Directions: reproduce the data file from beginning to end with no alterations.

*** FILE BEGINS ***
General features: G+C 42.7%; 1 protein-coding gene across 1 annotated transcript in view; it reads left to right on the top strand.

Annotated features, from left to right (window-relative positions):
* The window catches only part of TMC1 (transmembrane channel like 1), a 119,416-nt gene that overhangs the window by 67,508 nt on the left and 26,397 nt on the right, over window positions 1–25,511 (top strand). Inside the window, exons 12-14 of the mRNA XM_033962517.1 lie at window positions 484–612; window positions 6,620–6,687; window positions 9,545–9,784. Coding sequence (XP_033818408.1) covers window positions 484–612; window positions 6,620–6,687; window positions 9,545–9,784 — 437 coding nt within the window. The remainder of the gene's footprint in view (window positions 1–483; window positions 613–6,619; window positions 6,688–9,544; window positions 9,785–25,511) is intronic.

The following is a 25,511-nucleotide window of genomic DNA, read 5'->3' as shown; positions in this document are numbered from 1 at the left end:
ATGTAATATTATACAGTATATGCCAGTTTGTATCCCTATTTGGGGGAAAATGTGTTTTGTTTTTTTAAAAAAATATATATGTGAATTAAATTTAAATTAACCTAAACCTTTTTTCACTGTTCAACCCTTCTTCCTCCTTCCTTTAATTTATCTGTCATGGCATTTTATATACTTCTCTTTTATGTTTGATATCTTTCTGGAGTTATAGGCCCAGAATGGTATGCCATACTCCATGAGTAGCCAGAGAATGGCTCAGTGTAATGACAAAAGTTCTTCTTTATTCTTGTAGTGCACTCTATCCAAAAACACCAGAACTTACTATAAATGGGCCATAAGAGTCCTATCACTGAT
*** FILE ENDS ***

General features: G+C 42.7%; 1 protein-coding gene across 1 annotated transcript in view; it reads left to right on the top strand.

Annotated features, from left to right (window-relative positions):
* The window catches only part of TMC1 (transmembrane channel like 1), a 119,416-nt gene that overhangs the window by 67,508 nt on the left and 26,397 nt on the right, over window positions 1–25,511 (top strand). Inside the window, exons 12-14 of the mRNA XM_033962517.1 lie at window positions 484–612; window positions 6,620–6,687; window positions 9,545–9,784. Coding sequence (XP_033818408.1) covers window positions 484–612; window positions 6,620–6,687; window positions 9,545–9,784 — 437 coding nt within the window. The remainder of the gene's footprint in view (window positions 1–483; window positions 613–6,619; window positions 6,688–9,544; window positions 9,785–25,511) is intronic.

The following is a 25,511-nucleotide window of genomic DNA, read 5'->3' as shown; positions in this document are numbered from 1 at the left end:
ATGTAATATTATACAGTATATGCCAGTTTGTATCCCTATTTGGGGGAAAATGTGTTTTGTTTTTTTAAAAAAATATATATGTGAATTAAATTTAAATTAACCTAAACCTTTTTTCACTGTTCAACCCTTCTTCCTCCTTCCTTTAATTTATCTGTCATGGCATTTTATATACTTCTCTTTTATGTTTGATATCTTTCTGGAGTTATAGGCCCAGAATGGTATGCCATACTCCATGAGTAGCCAGAGAATGGCTCAGTGTAATGACAAAAGTTCTTCTTTATTCTTGTAGTGCACTCTATCCAAAAACACCAGAACTTACTATAAATGGGCCATAAGAGTCCTATCACTGAT